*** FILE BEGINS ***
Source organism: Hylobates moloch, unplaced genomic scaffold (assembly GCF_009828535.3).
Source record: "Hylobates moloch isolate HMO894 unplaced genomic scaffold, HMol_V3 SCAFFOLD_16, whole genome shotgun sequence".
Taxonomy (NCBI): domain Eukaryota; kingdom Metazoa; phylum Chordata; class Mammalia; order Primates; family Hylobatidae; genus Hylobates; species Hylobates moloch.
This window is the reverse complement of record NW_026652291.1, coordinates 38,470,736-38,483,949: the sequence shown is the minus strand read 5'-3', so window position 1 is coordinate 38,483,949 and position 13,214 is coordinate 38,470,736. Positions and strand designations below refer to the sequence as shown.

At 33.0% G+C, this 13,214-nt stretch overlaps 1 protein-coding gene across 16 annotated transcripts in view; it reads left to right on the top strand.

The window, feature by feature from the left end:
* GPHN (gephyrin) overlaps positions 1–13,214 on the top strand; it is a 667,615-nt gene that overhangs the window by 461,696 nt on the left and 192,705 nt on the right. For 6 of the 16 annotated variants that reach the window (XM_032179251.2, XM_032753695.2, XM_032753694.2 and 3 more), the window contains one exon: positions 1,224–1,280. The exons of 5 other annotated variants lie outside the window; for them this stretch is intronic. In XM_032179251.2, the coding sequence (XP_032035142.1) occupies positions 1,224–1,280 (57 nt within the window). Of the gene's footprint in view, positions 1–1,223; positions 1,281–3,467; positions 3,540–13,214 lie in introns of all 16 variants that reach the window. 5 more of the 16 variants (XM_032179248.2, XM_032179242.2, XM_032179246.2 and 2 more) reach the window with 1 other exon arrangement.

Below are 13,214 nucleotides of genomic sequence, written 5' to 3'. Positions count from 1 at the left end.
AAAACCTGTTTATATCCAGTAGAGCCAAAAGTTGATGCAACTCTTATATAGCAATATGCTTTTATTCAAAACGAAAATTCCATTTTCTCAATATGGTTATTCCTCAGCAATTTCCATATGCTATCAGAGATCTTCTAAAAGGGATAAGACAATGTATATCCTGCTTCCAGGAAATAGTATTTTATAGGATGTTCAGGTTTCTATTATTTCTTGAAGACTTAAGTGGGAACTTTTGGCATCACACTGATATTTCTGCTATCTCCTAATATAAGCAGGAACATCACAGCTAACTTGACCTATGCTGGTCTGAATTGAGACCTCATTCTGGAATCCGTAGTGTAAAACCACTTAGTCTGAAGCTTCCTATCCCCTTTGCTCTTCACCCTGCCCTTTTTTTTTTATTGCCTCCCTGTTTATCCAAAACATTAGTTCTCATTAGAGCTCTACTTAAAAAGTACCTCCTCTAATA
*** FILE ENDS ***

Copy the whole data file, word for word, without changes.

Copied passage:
Source organism: Hylobates moloch, unplaced genomic scaffold (assembly GCF_009828535.3).
Source record: "Hylobates moloch isolate HMO894 unplaced genomic scaffold, HMol_V3 SCAFFOLD_16, whole genome shotgun sequence".
Taxonomy (NCBI): domain Eukaryota; kingdom Metazoa; phylum Chordata; class Mammalia; order Primates; family Hylobatidae; genus Hylobates; species Hylobates moloch.
This window is the reverse complement of record NW_026652291.1, coordinates 38,470,736-38,483,949: the sequence shown is the minus strand read 5'-3', so window position 1 is coordinate 38,483,949 and position 13,214 is coordinate 38,470,736. Positions and strand designations below refer to the sequence as shown.

At 33.0% G+C, this 13,214-nt stretch overlaps 1 protein-coding gene across 16 annotated transcripts in view; it reads left to right on the top strand.

The window, feature by feature from the left end:
* GPHN (gephyrin) overlaps positions 1–13,214 on the top strand; it is a 667,615-nt gene that overhangs the window by 461,696 nt on the left and 192,705 nt on the right. For 6 of the 16 annotated variants that reach the window (XM_032179251.2, XM_032753695.2, XM_032753694.2 and 3 more), the window contains one exon: positions 1,224–1,280. The exons of 5 other annotated variants lie outside the window; for them this stretch is intronic. In XM_032179251.2, the coding sequence (XP_032035142.1) occupies positions 1,224–1,280 (57 nt within the window). Of the gene's footprint in view, positions 1–1,223; positions 1,281–3,467; positions 3,540–13,214 lie in introns of all 16 variants that reach the window. 5 more of the 16 variants (XM_032179248.2, XM_032179242.2, XM_032179246.2 and 2 more) reach the window with 1 other exon arrangement.

Below are 13,214 nucleotides of genomic sequence, written 5' to 3'. Positions count from 1 at the left end.
AAAACCTGTTTATATCCAGTAGAGCCAAAAGTTGATGCAACTCTTATATAGCAATATGCTTTTATTCAAAACGAAAATTCCATTTTCTCAATATGGTTATTCCTCAGCAATTTCCATATGCTATCAGAGATCTTCTAAAAGGGATAAGACAATGTATATCCTGCTTCCAGGAAATAGTATTTTATAGGATGTTCAGGTTTCTATTATTTCTTGAAGACTTAAGTGGGAACTTTTGGCATCACACTGATATTTCTGCTATCTCCTAATATAAGCAGGAACATCACAGCTAACTTGACCTATGCTGGTCTGAATTGAGACCTCATTCTGGAATCCGTAGTGTAAAACCACTTAGTCTGAAGCTTCCTATCCCCTTTGCTCTTCACCCTGCCCTTTTTTTTTTATTGCCTCCCTGTTTATCCAAAACATTAGTTCTCATTAGAGCTCTACTTAAAAAGTACCTCCTCTAATA